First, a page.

Psychiatric Rehabilitation Association

PRA Objectives

Public policy priorities must be viewed through the lens of PRA’s clarified mission to grow and train the recovery workforce.
 

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Public policy priorities must be viewed through the lens of PRA’s clarified mission to grow and train the recovery workforce. PRA’s objectives include:

  • Promotion of the CPRP
  • Affordable Care Act Implementation
    • Integration of Care
    • Essential Health Benefit (EHB)
    • Exchanges
  • Medicaid and Medicare
    • Including Managed Care and Duals Demos
  • “Entitlement Reform”

For more information about advocacy and public policy, please contact PRA.

How to Communicate with your Members of Congress
Armed with your knowledge of psychiatric rehabilitation issues, understanding who has Congressional and Federal jurisdiction, where organizations stand on these issues, and who has oversight over them, you can communicate your support and concerns by writing letters to your Members of Congress or to Federal agencies with jurisdiction over these issues.

Communicating with Congress is relatively easy using http://www.house.gov and http://www.senate.gov. When writing to your Member of Congress:

  • State clearly and concisely the purpose of the letter.
  • Ask them for something specific: support or oppose a piece of legislation, provide help in getting a Federal agency to act or respond, etc.
  • Specify that you are a constituent, that is, a registered voter in their district.

Typically, a caseworker or legislative assistant will review the specifics you provide and offer their support, if possible, or refer you to someone who can assist you. The more specific you can be up front, the better the response is likely to be.

What if your Member of Congress doesn’t sit on a committee with jurisdiction over psychiatric rehabilitation (PSR) issues?
The two best target groups for advocating for PSR issues are 1) Members of Congress who sit on the “right” committees, that is, those with jurisdiction over PSR issues and 2) your own Member of Congress. If your elected representative is focused on energy issues, for example, there is obviously little overlap with PSR issues. However, there is an educational opportunity here. If the Member hears from enough constituents that PSR, mental health, or health care is a major concern, it is possible that over time they will devote more of their office’s resources to that issue.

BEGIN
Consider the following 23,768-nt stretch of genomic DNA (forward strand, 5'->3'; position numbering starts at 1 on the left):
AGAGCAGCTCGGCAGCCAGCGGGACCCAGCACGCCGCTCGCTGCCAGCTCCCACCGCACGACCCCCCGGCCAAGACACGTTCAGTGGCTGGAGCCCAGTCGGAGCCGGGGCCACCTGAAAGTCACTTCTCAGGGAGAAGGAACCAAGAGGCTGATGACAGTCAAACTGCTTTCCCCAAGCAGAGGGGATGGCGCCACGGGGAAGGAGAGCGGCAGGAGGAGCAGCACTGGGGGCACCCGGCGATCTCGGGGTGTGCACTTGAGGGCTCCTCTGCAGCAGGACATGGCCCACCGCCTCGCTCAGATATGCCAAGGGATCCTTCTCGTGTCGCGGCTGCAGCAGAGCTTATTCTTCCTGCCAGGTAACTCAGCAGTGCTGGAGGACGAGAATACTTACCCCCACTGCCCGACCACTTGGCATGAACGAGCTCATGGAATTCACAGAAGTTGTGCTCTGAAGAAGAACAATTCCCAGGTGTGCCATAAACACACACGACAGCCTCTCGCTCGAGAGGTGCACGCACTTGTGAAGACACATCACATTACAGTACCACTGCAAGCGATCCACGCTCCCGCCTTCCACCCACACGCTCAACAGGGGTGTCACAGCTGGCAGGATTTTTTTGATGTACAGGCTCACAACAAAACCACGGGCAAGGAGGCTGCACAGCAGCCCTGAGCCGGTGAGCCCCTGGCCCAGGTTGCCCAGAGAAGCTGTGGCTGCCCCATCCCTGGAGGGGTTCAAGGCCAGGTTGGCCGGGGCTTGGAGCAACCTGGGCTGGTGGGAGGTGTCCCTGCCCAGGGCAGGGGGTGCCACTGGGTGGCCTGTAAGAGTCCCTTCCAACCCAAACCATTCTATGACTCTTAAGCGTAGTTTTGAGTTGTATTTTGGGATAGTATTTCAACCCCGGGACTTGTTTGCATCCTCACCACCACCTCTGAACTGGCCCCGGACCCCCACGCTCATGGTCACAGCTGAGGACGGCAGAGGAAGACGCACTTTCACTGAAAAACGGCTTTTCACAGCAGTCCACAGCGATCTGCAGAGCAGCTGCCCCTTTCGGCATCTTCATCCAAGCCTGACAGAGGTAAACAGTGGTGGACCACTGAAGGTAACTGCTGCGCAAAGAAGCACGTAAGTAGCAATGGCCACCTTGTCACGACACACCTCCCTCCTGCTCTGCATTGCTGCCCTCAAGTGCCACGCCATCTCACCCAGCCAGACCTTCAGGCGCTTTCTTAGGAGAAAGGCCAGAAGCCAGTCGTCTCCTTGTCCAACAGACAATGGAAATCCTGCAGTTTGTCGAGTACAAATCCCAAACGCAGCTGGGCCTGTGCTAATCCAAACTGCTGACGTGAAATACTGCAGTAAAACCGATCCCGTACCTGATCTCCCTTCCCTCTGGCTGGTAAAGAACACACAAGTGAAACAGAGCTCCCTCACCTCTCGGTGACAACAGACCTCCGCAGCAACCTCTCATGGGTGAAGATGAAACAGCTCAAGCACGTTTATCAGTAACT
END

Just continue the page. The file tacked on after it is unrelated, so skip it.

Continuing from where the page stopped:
How can I support my Member of Congress?
A good saying in politics is an early friend is a good friend…meaning your support of candidates who are interested in PSR issues early in their political careers or early in an election cycle goes a long way to gaining access to the Member and their staff once they are elected. (Of course, there is a downside if you end up backing a candidate who loses.) Your support can come in many forms:

Volunteer on campaigns – there are a variety of jobs ranging from staffing phone banks, delivering yard signs, writing position papers, writing letters to media, leafleting, and more. The Member's office can direct you to the campaign headquarters, which, by law, must be maintained separately. House members are elected every two years and every six years in the Senate, so someone is always running for federal office.

When you communicate with your Member of Congress or their staff, be sure to tell them that you are a supporter. They want to know their supporters. Tell them about the issues that concern you, making it clear that you need and want their help to rectify those issues.

Resources on Health Care Reform
You can find federal legislative information from the Library of Congress on a website called “Thomas” (named after Thomas Jefferson).